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Technology: Danger Lurks For The Passive
History: In Labour�s Image
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History Special: A 'Cosy Relationship'
Culture: Blood Stains the Wattle
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Blood Stains the Wattle
Extracted from Blood Stains the Wattle (Central Queensland University Press)
"Hold the fuckin thing, it won't bite yer!"
Jesus help me! I took hold of the drill with my right hand and brought it back to the rock face. A jet of water squirted from the end of the drill into my eye. I blinked, squeezing out the shit from under my eyelid. I blinked again hoping I would wake up, snap out of this nightmare.
A staccatto burst from the jackhammer shattered the hope, reverberating in the narrow underground corridor like a man running mad with a machine gun. The drill began to rotate in my right hand, the water jet pinwheeling round the drill tip soaking me again. I placed my left hand over the drill tip, blocking off the spray, and then, concentrating on the job to be done, brought the drill tip up against the rock face until the cushion of my left hand was planted firmly against the rock. It formed a protective sheath over the pitching point, just as I had been told.
Rookwood had favoured me with a two-minute tutorial. 'Put yer hand against the face like this, just above the pitch.' He thumped his large meaty hands against the jagged rock face. 'This does two things', he explained. 'it cuts orf the water'n it guides the drill.' His hand was like a steel gable, immovable, indestructible. To demonstrate further he reached over and selected one of the spare steels leaning up against the wall. 'Y'grab the steel'n bring'r up into the cup of yer left hand, see.' He did so. 'She can't move. You let'r turn but you don't let'r walk'. He concluded by saying it was simple; like shitting in bed!
The jackhammer itself was a heavy, solid-steel instrument with a hand grip at the back and a long snout like a crocodile. It was driven by compressed air, piped down from the surface and delivered to the machine by a heavy-duty rubber hose. Another hose coupled to the hammer forced water through the drill in ordr to remove the sediment from the drill hole in the form of a sludge, rather than as dust. Dust was a killer underground. It caused miner's phthisis, scourge of the old miners who used hand steels.
A five-foot steel drill was inserted into the chuck of the hammer and locked in with a spring latch. At the other end it widened into a hardened chisel bit which penetrated the rock by a combinatioon of rotation and percussion. The jack-hammer was suspended on top of an air-operated telescopic 'air-leg', swivelling up and down on a hinge arrangement. The air-leg had a shoe at the bottom which secured a foothole in the mine floor. It both supported the heavy hammer and pressed it into the rock face as the air pressure was increased. In skillfull hands it was weightless, in clumsy hands it was dangerous and back-breaking.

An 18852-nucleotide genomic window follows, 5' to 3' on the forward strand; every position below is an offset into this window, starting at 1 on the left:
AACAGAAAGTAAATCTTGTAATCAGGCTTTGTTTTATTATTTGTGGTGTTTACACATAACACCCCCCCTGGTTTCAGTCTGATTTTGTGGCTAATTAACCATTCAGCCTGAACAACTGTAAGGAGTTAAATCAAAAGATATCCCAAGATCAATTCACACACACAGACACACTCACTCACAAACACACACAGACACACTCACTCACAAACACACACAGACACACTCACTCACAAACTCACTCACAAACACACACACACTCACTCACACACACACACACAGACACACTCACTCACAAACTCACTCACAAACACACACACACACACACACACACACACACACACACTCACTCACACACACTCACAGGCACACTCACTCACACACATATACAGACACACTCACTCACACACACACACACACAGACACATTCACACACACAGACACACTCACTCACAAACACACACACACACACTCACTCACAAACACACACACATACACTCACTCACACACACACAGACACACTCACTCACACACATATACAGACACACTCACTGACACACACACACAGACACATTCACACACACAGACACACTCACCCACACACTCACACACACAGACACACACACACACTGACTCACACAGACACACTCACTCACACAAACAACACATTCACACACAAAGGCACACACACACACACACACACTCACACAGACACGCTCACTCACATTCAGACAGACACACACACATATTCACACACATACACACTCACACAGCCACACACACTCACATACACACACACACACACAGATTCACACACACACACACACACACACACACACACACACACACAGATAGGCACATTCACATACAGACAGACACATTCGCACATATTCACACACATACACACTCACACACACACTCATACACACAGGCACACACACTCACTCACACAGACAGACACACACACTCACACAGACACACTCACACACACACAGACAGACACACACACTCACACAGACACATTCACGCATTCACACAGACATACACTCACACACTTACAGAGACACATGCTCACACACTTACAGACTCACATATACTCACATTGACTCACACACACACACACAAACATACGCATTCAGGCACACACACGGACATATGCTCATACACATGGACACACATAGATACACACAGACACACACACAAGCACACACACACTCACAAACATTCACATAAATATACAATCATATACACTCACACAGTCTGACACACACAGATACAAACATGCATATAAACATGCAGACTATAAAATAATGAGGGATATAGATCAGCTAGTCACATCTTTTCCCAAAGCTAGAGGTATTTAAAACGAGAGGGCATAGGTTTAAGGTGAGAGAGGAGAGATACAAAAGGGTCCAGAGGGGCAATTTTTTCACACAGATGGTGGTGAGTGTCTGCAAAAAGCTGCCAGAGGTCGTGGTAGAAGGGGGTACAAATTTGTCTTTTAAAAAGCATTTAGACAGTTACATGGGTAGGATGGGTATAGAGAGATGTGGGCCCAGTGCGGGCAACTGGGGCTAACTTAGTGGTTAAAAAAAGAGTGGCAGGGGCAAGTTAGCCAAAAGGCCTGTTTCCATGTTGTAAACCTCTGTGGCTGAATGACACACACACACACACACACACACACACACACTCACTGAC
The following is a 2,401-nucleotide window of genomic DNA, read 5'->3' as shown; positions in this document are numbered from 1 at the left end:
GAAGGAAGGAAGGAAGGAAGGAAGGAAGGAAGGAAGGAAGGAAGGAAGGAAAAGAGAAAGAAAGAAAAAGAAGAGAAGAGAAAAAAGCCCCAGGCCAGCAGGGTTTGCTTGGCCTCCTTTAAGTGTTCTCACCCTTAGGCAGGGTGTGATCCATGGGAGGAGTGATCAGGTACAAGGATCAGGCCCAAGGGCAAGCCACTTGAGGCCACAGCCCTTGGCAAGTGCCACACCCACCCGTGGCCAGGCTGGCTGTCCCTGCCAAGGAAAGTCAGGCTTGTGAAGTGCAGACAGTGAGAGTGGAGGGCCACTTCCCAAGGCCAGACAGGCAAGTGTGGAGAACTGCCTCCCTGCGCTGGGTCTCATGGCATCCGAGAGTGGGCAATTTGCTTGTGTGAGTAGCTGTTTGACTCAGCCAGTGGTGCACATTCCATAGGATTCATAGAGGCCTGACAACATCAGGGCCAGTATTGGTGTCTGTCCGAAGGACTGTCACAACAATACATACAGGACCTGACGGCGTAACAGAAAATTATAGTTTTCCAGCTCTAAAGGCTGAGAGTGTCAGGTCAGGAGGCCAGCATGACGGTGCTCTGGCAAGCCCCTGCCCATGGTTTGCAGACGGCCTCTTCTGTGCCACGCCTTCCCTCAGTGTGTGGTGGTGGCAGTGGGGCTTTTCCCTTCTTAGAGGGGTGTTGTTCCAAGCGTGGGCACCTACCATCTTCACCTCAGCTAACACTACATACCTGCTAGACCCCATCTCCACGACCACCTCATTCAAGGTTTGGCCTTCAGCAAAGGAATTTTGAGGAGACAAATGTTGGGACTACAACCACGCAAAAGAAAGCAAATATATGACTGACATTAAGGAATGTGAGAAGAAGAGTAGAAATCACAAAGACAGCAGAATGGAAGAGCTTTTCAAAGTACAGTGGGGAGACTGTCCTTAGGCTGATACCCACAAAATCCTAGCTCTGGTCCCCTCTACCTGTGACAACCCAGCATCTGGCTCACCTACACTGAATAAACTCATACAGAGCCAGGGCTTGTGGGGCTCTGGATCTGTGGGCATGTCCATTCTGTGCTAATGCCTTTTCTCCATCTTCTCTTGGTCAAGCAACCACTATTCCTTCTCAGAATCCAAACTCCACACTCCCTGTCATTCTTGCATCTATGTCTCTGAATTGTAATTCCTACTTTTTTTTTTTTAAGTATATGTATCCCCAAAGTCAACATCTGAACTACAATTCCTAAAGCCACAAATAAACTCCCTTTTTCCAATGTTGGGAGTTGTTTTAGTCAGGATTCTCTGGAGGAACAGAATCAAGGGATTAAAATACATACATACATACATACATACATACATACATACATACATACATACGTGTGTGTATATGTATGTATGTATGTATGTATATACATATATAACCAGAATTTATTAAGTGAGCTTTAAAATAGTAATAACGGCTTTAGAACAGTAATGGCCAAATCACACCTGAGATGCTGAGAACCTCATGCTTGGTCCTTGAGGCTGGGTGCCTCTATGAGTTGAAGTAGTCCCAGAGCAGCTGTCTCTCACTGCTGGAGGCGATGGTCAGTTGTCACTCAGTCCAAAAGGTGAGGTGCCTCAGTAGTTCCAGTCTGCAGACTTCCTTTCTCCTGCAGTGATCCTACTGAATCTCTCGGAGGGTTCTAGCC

Rookwood crouched behind the apparatus like a commando, left hand holding the hammer grip, right hand operating the valve at the top of the air-leg. The air-leg was at a 45-degeree angle to the ground, the drill exactly parallel, aimed directly at the rock face.
This time I was determined not to fail. The big problem was the way the drill, before it pitched and locked into its own hole, tended to wander over thje rock face. I found out later that many miners used a special pitching drill without the chisel-end, but Rookwood said they were 'carryin on like a pack of ol' women!'
As the bit began to bite it spewed out little fragments of rock and powder which mixed with the water, forming a dirty grey gruel. This gruel accummulated along the spinning drill, tearing at the flesh of my hands. Despite Rookwood's earlier assertion that it wouldn't bite me, it seemed to have very sharp teeth indeed! I found out later that many miners used leather gloves to protect their hands but my mentor's view was that such people were 'fuckin' ol' women!'
As the hole began to take shape, Rookwood reached up with his right hand to the lever which stood up on the jackhammer head like a Kangaroo's ear, and caressed it forward. The roar intensified. It combined with the percussive clang of the drill against the rock to create an overpowering noise lacerating my eardrums. I found out later that some miners used earmuffs but Rookwood said, 'whattayer think this is sonny, a Sunday School picnic?'
An oily emmission belched out of the exhaust holes and spread a film of oil over my right cheek. The pummelling fumes created moving patterns in the oil like shifting sands in the desert. God help me! I gritted my teeth.
Rookwood shouted through the roar that it was OK now. 'Shove a spare steel in the cut son,' he yelled. 'In the first hole there, give me a line to work on.' Then he pushed the lever right forward and roar was deafening, the drill tore into the solid rock and the effluent spewed down the rock face.
Hole number two. Twenty-two to go. How the hell did I end up in a godforsaken hole like this? I hadn't even come here to be a miner, I was a footballer. That bloody football party, it seemed so innocuous at the time.
From "Blood Stains the Wattle" by Keith De Lacy (Central Queensland University Press)
Order your copy from the Central Queensland University press website at http://www.outbackbooks.com/Books/BloodWattle.htm
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